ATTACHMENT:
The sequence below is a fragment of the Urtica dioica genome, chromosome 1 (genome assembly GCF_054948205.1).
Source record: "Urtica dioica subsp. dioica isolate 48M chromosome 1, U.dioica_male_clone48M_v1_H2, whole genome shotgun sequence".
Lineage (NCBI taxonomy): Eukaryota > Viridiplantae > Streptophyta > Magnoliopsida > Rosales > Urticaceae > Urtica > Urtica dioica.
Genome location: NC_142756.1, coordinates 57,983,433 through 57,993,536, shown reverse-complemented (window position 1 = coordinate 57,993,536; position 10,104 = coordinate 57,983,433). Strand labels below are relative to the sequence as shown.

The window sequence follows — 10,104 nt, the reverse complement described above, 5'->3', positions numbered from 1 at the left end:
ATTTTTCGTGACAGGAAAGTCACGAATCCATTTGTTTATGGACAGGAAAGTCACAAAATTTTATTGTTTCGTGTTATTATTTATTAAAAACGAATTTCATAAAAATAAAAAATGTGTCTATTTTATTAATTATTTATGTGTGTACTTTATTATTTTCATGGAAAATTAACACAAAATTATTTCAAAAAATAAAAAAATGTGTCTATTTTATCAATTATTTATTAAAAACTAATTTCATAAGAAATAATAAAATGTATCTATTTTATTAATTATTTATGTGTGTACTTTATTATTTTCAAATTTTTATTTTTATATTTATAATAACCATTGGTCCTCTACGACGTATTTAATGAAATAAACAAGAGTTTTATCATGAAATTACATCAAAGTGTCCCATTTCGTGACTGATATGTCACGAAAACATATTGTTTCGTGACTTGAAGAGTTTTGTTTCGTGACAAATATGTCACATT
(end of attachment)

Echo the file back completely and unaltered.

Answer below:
The sequence below is a fragment of the Urtica dioica genome, chromosome 1 (genome assembly GCF_054948205.1).
Source record: "Urtica dioica subsp. dioica isolate 48M chromosome 1, U.dioica_male_clone48M_v1_H2, whole genome shotgun sequence".
Lineage (NCBI taxonomy): Eukaryota > Viridiplantae > Streptophyta > Magnoliopsida > Rosales > Urticaceae > Urtica > Urtica dioica.
Genome location: NC_142756.1, coordinates 57,983,433 through 57,993,536, shown reverse-complemented (window position 1 = coordinate 57,993,536; position 10,104 = coordinate 57,983,433). Strand labels below are relative to the sequence as shown.

The window sequence follows — 10,104 nt, the reverse complement described above, 5'->3', positions numbered from 1 at the left end:
ATTTTTCGTGACAGGAAAGTCACGAATCCATTTGTTTATGGACAGGAAAGTCACAAAATTTTATTGTTTCGTGTTATTATTTATTAAAAACGAATTTCATAAAAATAAAAAATGTGTCTATTTTATTAATTATTTATGTGTGTACTTTATTATTTTCATGGAAAATTAACACAAAATTATTTCAAAAAATAAAAAAATGTGTCTATTTTATCAATTATTTATTAAAAACTAATTTCATAAGAAATAATAAAATGTATCTATTTTATTAATTATTTATGTGTGTACTTTATTATTTTCAAATTTTTATTTTTATATTTATAATAACCATTGGTCCTCTACGACGTATTTAATGAAATAAACAAGAGTTTTATCATGAAATTACATCAAAGTGTCCCATTTCGTGACTGATATGTCACGAAAACATATTGTTTCGTGACTTGAAGAGTTTTGTTTCGTGACAAATATGTCACATT